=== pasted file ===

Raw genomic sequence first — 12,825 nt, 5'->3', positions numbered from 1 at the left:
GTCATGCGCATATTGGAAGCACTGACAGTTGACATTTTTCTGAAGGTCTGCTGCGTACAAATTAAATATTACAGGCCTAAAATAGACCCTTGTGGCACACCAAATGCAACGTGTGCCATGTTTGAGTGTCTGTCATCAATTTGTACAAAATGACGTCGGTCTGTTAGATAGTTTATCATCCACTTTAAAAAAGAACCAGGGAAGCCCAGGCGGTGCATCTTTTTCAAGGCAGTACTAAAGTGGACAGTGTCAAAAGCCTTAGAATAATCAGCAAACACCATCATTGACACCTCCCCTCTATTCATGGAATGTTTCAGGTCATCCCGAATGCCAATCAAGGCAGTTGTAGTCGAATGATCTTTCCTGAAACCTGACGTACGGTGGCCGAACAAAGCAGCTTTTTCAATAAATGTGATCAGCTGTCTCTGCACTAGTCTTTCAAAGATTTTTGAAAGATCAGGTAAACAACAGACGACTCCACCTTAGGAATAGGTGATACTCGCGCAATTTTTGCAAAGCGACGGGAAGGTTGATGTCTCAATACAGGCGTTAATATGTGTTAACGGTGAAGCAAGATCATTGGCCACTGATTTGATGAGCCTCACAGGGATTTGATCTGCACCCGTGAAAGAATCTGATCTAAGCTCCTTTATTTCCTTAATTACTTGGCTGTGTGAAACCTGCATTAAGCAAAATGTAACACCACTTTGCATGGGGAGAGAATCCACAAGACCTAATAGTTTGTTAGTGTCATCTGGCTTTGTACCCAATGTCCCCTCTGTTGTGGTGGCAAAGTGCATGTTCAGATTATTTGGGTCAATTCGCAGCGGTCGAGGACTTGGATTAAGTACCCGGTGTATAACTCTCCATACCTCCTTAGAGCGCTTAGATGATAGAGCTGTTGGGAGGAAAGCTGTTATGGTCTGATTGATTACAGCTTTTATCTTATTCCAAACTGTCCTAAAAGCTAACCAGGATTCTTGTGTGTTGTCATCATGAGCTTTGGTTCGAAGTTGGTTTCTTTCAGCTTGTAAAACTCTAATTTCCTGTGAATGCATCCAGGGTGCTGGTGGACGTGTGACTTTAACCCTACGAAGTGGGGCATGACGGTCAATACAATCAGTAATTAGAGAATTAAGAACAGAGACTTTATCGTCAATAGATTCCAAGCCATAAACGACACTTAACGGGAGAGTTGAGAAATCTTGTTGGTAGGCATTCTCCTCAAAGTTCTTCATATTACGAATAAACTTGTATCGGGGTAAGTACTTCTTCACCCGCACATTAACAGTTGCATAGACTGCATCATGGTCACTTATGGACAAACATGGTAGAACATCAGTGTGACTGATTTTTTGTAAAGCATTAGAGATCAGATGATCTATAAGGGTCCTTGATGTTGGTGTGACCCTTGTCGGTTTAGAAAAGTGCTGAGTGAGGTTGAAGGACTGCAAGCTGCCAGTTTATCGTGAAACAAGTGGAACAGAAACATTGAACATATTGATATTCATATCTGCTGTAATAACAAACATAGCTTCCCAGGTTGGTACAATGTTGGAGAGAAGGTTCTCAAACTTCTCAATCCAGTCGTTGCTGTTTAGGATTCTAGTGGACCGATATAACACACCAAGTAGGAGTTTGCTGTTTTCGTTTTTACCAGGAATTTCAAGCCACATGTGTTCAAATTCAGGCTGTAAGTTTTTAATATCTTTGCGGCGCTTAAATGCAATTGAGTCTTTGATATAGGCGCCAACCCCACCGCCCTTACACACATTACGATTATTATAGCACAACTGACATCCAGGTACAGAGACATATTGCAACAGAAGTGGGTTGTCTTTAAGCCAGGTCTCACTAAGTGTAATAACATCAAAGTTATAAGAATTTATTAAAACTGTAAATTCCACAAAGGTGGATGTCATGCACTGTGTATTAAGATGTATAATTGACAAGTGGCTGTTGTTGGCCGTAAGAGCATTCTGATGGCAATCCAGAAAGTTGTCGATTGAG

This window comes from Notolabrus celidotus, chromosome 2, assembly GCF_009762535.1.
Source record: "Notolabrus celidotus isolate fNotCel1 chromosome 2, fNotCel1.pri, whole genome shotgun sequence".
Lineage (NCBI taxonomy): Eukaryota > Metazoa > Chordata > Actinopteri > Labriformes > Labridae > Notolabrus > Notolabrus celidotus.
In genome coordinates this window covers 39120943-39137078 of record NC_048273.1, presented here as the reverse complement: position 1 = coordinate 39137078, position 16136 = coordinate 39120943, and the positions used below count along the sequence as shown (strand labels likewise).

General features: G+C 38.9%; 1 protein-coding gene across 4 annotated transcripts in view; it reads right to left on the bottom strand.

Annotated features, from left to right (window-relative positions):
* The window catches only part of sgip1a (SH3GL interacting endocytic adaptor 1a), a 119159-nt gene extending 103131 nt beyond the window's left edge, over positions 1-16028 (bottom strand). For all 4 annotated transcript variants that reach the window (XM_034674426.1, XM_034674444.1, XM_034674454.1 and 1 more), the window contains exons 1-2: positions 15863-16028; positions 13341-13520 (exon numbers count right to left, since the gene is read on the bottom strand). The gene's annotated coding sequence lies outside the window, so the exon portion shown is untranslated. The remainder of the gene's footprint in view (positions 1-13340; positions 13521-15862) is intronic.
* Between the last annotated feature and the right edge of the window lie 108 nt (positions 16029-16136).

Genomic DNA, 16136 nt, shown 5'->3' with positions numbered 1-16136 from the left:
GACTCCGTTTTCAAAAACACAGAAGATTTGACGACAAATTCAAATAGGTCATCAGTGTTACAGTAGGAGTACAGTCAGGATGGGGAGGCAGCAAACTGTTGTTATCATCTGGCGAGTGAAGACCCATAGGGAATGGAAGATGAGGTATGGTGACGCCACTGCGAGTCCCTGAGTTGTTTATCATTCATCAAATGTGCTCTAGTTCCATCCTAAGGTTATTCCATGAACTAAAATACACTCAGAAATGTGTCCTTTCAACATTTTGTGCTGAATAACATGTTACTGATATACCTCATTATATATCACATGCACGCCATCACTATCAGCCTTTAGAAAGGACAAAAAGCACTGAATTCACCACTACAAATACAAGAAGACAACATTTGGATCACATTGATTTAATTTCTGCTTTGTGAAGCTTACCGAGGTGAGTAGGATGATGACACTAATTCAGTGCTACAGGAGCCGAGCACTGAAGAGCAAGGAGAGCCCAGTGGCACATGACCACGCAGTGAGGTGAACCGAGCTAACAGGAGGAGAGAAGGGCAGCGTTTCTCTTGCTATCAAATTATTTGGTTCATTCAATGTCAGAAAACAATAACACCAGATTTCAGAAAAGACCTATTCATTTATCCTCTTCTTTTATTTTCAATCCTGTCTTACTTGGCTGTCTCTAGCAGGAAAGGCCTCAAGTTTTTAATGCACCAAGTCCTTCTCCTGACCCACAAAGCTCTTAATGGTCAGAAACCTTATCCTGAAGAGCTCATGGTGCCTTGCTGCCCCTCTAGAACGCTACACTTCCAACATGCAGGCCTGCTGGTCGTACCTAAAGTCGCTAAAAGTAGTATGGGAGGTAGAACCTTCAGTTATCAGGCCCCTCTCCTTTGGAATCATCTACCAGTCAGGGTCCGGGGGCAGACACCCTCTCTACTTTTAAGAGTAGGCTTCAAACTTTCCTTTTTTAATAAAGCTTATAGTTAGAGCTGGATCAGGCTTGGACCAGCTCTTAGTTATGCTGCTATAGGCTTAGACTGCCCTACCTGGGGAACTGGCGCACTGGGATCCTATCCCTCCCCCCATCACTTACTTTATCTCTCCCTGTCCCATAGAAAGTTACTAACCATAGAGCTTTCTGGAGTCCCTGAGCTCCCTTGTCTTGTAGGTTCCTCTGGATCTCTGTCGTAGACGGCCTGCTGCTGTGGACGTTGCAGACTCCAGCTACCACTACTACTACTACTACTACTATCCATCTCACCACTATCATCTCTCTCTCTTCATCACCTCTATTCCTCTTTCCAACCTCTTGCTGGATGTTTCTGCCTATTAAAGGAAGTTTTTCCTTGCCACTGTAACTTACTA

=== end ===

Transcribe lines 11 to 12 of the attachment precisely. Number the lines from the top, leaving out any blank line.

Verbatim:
Genomic DNA, 16136 nt, shown 5'->3' with positions numbered 1-16136 from the left:
GACTCCGTTTTCAAAAACACAGAAGATTTGACGACAAATTCAAATAGGTCATCAGTGTTACAGTAGGAGTACAGTCAGGATGGGGAGGCAGCAAACTGTTGTTATCATCTGGCGAGTGAAGACCCATAGGGAATGGAAGATGAGGTATGGTGACGCCACTGCGAGTCCCTGAGTTGTTTATCATTCATCAAATGTGCTCTAGTTCCATCCTAAGGTTATTCCATGAACTAAAATACACTCAGAAATGTGTCCTTTCAACATTTTGTGCTGAATAACATGTTACTGATATACCTCATTATATATCACATGCACGCCATCACTATCAGCCTTTAGAAAGGACAAAAAGCACTGAATTCACCACTACAAATACAAGAAGACAACATTTGGATCACATTGATTTAATTTCTGCTTTGTGAAGCTTACCGAGGTGAGTAGGATGATGACACTAATTCAGTGCTACAGGAGCCGAGCACTGAAGAGCAAGGAGAGCCCAGTGGCACATGACCACGCAGTGAGGTGAACCGAGCTAACAGGAGGAGAGAAGGGCAGCGTTTCTCTTGCTATCAAATTATTTGGTTCATTCAATGTCAGAAAACAATAACACCAGATTTCAGAAAAGACCTATTCATTTATCCTCTTCTTTTATTTTCAATCCTGTCTTACTTGGCTGTCTCTAGCAGGAAAGGCCTCAAGTTTTTAATGCACCAAGTCCTTCTCCTGACCCACAAAGCTCTTAATGGTCAGAAACCTTATCCTGAAGAGCTCATGGTGCCTTGCTGCCCCTCTAGAACGCTACACTTCCAACATGCAGGCCTGCTGGTCGTACCTAAAGTCGCTAAAAGTAGTATGGGAGGTAGAACCTTCAGTTATCAGGCCCCTCTCCTTTGGAATCATCTACCAGTCAGGGTCCGGGGGCAGACACCCTCTCTACTTTTAAGAGTAGGCTTCAAACTTTCCTTTTTTAATAAAGCTTATAGTTAGAGCTGGATCAGGCTTGGACCAGCTCTTAGTTATGCTGCTATAGGCTTAGACTGCCCTACCTGGGGAACTGGCGCACTGGGATCCTATCCCTCCCCCCATCACTTACTTTATCTCTCCCTGTCCCATAGAAAGTTACTAACCATAGAGCTTTCTGGAGTCCCTGAGCTCCCTTGTCTTGTAGGTTCCTCTGGATCTCTGTCGTAGACGGCCTGCTGCTGTGGACGTTGCAGACTCCAGCTACCACTACTACTACTACTACTACTATCCATCTCACCACTATCATCTCTCTCTCTTCATCACCTCTATTCCTCTTTCCAACCTCTTGCTGGATGTTTCTGCCTATTAAAGGAAGTTTTTCCTTGCCACTGTAACTTACTA